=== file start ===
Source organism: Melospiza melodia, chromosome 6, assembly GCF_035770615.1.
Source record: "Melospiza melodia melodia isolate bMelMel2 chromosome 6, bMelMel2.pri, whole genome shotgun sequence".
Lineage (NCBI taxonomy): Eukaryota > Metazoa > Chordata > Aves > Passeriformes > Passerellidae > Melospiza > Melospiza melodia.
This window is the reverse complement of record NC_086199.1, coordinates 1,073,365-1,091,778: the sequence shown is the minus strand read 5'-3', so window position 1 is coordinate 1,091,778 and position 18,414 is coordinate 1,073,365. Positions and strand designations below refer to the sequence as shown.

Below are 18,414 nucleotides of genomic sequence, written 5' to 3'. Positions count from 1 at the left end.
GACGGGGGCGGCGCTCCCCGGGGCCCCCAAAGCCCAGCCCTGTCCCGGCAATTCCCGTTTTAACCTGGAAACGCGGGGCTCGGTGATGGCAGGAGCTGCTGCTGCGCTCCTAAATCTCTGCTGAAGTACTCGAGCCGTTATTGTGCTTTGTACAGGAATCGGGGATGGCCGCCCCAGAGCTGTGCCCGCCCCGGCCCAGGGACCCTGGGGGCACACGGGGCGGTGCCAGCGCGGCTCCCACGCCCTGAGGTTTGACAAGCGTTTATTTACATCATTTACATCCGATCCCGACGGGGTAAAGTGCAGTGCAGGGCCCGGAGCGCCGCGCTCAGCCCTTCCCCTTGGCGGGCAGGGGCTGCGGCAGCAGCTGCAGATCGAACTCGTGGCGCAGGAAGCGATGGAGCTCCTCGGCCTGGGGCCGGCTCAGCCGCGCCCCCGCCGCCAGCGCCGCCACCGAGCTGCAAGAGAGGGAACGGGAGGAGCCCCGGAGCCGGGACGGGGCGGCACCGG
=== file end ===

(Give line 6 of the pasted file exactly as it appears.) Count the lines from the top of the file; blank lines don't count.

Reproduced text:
GACGGGGGCGGCGCTCCCCGGGGCCCCCAAAGCCCAGCCCTGTCCCGGCAATTCCCGTTTTAACCTGGAAACGCGGGGCTCGGTGATGGCAGGAGCTGCTGCTGCGCTCCTAAATCTCTGCTGAAGTACTCGAGCCGTTATTGTGCTTTGTACAGGAATCGGGGATGGCCGCCCCAGAGCTGTGCCCGCCCCGGCCCAGGGACCCTGGGGGCACACGGGGCGGTGCCAGCGCGGCTCCCACGCCCTGAGGTTTGACAAGCGTTTATTTACATCATTTACATCCGATCCCGACGGGGTAAAGTGCAGTGCAGGGCCCGGAGCGCCGCGCTCAGCCCTTCCCCTTGGCGGGCAGGGGCTGCGGCAGCAGCTGCAGATCGAACTCGTGGCGCAGGAAGCGATGGAGCTCCTCGGCCTGGGGCCGGCTCAGCCGCGCCCCCGCCGCCAGCGCCGCCACCGAGCTGCAAGAGAGGGAACGGGAGGAGCCCCGGAGCCGGGACGGGGCGGCACCGG